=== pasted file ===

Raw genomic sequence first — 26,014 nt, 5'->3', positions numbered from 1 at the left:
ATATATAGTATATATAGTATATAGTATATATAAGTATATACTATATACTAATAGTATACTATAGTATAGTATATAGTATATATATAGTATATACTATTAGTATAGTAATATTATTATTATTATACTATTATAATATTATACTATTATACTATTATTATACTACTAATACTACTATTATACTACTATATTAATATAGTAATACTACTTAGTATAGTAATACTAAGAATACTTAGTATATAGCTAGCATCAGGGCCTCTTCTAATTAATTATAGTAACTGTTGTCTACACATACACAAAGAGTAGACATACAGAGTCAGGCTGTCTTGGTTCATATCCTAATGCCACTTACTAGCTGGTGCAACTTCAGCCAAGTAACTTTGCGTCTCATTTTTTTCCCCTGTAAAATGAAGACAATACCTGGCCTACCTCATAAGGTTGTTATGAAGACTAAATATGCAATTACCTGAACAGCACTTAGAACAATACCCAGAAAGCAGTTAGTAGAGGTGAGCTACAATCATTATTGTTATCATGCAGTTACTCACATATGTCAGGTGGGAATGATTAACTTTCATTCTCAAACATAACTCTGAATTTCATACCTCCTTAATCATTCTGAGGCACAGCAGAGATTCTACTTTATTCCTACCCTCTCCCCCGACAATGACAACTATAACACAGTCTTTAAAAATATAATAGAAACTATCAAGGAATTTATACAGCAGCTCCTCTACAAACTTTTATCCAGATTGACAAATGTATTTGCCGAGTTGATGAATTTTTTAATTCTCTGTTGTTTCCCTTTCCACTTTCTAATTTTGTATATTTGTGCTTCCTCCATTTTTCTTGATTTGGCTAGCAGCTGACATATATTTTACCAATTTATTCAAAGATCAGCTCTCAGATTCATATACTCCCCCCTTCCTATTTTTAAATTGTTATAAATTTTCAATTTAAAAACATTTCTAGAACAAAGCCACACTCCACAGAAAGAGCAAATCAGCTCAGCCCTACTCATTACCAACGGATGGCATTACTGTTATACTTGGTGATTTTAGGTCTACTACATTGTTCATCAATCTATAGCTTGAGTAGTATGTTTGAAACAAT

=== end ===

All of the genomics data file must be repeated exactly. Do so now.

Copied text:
Raw genomic sequence first — 26,014 nt, 5'->3', positions numbered from 1 at the left:
ATATATAGTATATATAGTATATAGTATATATAAGTATATACTATATACTAATAGTATACTATAGTATAGTATATAGTATATATATAGTATATACTATTAGTATAGTAATATTATTATTATTATACTATTATAATATTATACTATTATACTATTATTATACTACTAATACTACTATTATACTACTATATTAATATAGTAATACTACTTAGTATAGTAATACTAAGAATACTTAGTATATAGCTAGCATCAGGGCCTCTTCTAATTAATTATAGTAACTGTTGTCTACACATACACAAAGAGTAGACATACAGAGTCAGGCTGTCTTGGTTCATATCCTAATGCCACTTACTAGCTGGTGCAACTTCAGCCAAGTAACTTTGCGTCTCATTTTTTTCCCCTGTAAAATGAAGACAATACCTGGCCTACCTCATAAGGTTGTTATGAAGACTAAATATGCAATTACCTGAACAGCACTTAGAACAATACCCAGAAAGCAGTTAGTAGAGGTGAGCTACAATCATTATTGTTATCATGCAGTTACTCACATATGTCAGGTGGGAATGATTAACTTTCATTCTCAAACATAACTCTGAATTTCATACCTCCTTAATCATTCTGAGGCACAGCAGAGATTCTACTTTATTCCTACCCTCTCCCCCGACAATGACAACTATAACACAGTCTTTAAAAATATAATAGAAACTATCAAGGAATTTATACAGCAGCTCCTCTACAAACTTTTATCCAGATTGACAAATGTATTTGCCGAGTTGATGAATTTTTTAATTCTCTGTTGTTTCCCTTTCCACTTTCTAATTTTGTATATTTGTGCTTCCTCCATTTTTCTTGATTTGGCTAGCAGCTGACATATATTTTACCAATTTATTCAAAGATCAGCTCTCAGATTCATATACTCCCCCCTTCCTATTTTTAAATTGTTATAAATTTTCAATTTAAAAACATTTCTAGAACAAAGCCACACTCCACAGAAAGAGCAAATCAGCTCAGCCCTACTCATTACCAACGGATGGCATTACTGTTATACTTGGTGATTTTAGGTCTACTACATTGTTCATCAATCTATAGCTTGAGTAGTATGTTTGAAACAAT